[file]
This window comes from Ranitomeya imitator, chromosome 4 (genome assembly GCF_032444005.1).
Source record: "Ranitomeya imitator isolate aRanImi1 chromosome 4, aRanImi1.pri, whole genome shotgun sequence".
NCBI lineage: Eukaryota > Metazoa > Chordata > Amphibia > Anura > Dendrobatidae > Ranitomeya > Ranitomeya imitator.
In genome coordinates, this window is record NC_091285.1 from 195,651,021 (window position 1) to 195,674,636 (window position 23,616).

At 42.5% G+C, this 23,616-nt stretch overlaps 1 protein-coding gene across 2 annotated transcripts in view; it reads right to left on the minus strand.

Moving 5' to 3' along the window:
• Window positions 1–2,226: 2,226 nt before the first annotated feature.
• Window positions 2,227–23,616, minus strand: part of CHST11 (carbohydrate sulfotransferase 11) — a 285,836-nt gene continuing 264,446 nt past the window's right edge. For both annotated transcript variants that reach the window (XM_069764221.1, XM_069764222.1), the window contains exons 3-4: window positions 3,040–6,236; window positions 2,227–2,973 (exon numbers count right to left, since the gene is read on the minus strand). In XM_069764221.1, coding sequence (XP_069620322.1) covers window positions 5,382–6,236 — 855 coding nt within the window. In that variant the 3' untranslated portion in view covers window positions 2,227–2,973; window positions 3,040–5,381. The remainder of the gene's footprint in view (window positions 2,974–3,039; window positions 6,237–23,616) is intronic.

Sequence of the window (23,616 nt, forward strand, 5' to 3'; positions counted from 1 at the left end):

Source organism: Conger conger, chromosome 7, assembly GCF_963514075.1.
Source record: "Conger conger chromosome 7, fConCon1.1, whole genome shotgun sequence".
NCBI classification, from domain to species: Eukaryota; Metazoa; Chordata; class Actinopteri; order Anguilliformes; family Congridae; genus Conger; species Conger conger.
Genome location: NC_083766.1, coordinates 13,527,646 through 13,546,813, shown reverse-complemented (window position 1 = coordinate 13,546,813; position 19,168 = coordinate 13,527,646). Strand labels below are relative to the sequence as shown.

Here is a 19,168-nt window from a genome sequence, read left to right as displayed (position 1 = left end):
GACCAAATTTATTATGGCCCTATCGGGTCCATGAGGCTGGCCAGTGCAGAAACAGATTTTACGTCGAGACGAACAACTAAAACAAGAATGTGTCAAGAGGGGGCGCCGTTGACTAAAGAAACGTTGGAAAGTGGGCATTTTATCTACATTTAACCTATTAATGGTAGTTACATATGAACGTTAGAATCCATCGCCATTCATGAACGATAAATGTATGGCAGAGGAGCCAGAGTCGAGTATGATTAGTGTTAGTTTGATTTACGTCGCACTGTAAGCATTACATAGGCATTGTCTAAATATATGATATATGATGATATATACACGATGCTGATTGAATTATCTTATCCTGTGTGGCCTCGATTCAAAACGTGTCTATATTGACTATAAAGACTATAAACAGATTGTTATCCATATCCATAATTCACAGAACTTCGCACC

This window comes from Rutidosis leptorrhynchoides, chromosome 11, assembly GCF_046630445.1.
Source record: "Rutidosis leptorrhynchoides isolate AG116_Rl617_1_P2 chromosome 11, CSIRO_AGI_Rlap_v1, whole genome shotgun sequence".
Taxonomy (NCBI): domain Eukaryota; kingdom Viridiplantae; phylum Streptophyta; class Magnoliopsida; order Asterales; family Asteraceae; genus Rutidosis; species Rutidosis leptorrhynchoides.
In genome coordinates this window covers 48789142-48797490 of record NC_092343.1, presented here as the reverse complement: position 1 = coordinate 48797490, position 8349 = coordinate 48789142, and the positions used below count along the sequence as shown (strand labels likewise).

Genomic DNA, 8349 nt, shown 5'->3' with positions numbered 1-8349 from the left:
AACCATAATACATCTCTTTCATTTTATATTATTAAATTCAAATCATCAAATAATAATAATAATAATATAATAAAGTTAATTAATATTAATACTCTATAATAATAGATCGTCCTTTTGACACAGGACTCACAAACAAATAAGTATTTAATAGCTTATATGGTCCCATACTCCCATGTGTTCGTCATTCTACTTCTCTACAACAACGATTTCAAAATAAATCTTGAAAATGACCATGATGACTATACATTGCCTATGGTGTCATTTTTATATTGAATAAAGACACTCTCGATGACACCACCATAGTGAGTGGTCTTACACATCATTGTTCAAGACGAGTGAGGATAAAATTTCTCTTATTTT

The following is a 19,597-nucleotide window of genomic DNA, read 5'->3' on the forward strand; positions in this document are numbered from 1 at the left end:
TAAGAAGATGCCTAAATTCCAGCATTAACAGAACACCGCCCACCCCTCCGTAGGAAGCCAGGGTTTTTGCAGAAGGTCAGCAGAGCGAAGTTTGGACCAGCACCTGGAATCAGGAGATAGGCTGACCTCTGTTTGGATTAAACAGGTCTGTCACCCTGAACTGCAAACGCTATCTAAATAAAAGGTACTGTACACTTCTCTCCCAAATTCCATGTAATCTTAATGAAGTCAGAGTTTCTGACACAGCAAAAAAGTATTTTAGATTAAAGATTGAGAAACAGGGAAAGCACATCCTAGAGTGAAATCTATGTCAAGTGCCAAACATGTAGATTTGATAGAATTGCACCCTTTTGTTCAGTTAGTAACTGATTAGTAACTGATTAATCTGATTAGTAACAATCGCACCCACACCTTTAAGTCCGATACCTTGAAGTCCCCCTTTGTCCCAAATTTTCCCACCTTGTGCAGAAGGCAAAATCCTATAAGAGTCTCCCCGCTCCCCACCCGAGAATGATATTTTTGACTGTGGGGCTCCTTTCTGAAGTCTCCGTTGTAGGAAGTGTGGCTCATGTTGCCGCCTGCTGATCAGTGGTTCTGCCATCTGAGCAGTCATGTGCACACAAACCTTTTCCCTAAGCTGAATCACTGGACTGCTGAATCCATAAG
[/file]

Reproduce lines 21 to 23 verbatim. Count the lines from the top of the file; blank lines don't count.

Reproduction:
AACCATAATACATCTCTTTCATTTTATATTATTAAATTCAAATCATCAAATAATAATAATAATAATATAATAAAGTTAATTAATATTAATACTCTATAATAATAGATCGTCCTTTTGACACAGGACTCACAAACAAATAAGTATTTAATAGCTTATATGGTCCCATACTCCCATGTGTTCGTCATTCTACTTCTCTACAACAACGATTTCAAAATAAATCTTGAAAATGACCATGATGACTATACATTGCCTATGGTGTCATTTTTATATTGAATAAAGACACTCTCGATGACACCACCATAGTGAGTGGTCTTACACATCATTGTTCAAGACGAGTGAGGATAAAATTTCTCTTATTTT

The following is a 19,597-nucleotide window of genomic DNA, read 5'->3' on the forward strand; positions in this document are numbered from 1 at the left end:
TAAGAAGATGCCTAAATTCCAGCATTAACAGAACACCGCCCACCCCTCCGTAGGAAGCCAGGGTTTTTGCAGAAGGTCAGCAGAGCGAAGTTTGGACCAGCACCTGGAATCAGGAGATAGGCTGACCTCTGTTTGGATTAAACAGGTCTGTCACCCTGAACTGCAAACGCTATCTAAATAAAAGGTACTGTACACTTCTCTCCCAAATTCCATGTAATCTTAATGAAGTCAGAGTTTCTGACACAGCAAAAAAGTATTTTAGATTAAAGATTGAGAAACAGGGAAAGCACATCCTAGAGTGAAATCTATGTCAAGTGCCAAACATGTAGATTTGATAGAATTGCACCCTTTTGTTCAGTTAGTAACTGATTAGTAACTGATTAATCTGATTAGTAACAATCGCACCCACACCTTTAAGTCCGATACCTTGAAGTCCCCCTTTGTCCCAAATTTTCCCACCTTGTGCAGAAGGCAAAATCCTATAAGAGTCTCCCCGCTCCCCACCCGAGAATGATATTTTTGACTGTGGGGCTCCTTTCTGAAGTCTCCGTTGTAGGAAGTGTGGCTCATGTTGCCGCCTGCTGATCAGTGGTTCTGCCATCTGAGCAGTCATGTGCACACAAACCTTTTCCCTAAGCTGAATCACTGGACTGCTGAATCCATAAG